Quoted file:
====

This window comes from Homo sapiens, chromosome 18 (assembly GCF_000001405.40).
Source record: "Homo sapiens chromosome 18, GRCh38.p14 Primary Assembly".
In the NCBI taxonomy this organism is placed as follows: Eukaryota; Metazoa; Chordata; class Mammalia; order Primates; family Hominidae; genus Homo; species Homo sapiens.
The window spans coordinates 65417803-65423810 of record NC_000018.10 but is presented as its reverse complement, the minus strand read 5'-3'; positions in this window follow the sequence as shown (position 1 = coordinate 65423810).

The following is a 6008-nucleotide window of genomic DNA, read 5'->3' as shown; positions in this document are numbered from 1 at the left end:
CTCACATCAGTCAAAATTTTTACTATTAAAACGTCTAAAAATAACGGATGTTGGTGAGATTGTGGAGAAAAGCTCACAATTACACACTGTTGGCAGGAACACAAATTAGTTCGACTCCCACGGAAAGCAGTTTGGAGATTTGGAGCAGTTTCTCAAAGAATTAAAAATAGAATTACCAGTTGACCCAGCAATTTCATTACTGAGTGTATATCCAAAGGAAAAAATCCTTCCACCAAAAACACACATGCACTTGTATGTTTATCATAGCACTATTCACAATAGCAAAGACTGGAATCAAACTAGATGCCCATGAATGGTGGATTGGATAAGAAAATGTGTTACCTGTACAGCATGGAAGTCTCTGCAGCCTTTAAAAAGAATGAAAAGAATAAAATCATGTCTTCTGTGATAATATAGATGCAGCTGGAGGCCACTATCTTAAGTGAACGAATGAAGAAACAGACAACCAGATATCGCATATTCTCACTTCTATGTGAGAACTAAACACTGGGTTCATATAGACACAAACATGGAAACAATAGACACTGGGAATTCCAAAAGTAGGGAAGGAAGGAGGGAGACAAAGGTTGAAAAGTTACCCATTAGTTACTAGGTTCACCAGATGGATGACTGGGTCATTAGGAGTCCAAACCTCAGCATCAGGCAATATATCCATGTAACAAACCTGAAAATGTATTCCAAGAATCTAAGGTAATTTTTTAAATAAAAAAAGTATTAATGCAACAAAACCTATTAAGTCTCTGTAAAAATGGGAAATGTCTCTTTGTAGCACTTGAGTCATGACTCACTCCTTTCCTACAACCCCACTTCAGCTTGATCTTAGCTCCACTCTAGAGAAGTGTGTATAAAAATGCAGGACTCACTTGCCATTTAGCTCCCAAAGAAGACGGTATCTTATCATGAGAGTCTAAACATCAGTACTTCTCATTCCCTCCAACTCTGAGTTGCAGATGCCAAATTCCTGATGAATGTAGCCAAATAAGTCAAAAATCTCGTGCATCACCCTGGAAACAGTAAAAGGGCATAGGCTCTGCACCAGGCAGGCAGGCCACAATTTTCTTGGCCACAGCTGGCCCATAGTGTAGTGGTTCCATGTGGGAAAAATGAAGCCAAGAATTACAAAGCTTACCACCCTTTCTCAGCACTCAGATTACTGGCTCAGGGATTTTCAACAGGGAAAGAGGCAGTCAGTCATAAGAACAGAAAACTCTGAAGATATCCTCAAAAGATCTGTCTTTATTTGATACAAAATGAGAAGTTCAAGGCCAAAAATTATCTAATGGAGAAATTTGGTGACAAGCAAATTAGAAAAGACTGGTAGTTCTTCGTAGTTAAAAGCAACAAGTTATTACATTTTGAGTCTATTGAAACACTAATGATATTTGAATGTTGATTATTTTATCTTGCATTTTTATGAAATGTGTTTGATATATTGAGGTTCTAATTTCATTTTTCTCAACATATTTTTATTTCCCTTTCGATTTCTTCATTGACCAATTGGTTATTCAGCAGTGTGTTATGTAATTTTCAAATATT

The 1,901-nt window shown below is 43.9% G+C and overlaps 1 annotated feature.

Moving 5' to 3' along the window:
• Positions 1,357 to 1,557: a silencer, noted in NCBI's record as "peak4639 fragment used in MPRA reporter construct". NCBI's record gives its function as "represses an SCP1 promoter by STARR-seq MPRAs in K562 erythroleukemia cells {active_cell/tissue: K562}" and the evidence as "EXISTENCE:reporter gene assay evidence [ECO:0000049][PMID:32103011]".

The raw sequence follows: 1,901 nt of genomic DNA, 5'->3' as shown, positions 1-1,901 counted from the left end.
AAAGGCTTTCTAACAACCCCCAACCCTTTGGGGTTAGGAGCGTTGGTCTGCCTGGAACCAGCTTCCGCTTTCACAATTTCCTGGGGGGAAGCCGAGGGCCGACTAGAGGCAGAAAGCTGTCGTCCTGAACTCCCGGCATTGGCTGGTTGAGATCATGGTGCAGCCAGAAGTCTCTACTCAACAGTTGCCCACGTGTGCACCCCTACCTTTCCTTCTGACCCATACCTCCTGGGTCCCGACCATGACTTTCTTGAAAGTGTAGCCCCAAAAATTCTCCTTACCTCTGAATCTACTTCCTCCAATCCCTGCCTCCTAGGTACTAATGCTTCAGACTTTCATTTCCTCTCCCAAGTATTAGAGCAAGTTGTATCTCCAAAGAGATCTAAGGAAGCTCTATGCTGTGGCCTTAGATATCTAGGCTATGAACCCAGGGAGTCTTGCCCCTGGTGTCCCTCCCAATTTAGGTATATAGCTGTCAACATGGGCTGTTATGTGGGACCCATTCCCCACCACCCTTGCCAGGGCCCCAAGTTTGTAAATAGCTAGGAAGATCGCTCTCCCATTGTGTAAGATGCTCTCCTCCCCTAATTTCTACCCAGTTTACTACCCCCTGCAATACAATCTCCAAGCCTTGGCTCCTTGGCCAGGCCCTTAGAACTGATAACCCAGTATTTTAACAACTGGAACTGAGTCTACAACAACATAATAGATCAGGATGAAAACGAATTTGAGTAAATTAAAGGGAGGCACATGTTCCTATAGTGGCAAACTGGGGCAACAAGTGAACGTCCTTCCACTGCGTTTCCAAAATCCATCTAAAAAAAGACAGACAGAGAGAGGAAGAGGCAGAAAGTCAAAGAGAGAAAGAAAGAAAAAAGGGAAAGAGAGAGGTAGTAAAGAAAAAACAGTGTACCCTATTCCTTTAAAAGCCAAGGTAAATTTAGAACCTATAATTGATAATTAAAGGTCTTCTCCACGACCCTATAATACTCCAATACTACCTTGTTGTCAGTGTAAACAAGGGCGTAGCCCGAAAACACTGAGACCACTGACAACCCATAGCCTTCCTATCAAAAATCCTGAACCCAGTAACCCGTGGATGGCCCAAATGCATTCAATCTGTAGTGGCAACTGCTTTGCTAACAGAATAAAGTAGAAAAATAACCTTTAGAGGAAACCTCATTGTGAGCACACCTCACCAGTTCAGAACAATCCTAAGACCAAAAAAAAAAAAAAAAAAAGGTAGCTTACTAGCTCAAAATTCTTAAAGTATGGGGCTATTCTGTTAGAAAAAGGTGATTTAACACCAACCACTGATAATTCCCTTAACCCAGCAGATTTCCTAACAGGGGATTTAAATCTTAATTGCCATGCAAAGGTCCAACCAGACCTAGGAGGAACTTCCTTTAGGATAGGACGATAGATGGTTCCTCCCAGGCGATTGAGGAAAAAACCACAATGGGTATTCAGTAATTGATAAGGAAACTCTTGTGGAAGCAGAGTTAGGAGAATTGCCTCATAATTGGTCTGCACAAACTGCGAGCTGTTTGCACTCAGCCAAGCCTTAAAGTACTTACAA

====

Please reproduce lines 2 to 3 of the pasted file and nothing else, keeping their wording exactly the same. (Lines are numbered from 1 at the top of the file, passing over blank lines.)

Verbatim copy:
Source record: "Homo sapiens chromosome 18, GRCh38.p14 Primary Assembly".
In the NCBI taxonomy this organism is placed as follows: Eukaryota; Metazoa; Chordata; class Mammalia; order Primates; family Hominidae; genus Homo; species Homo sapiens.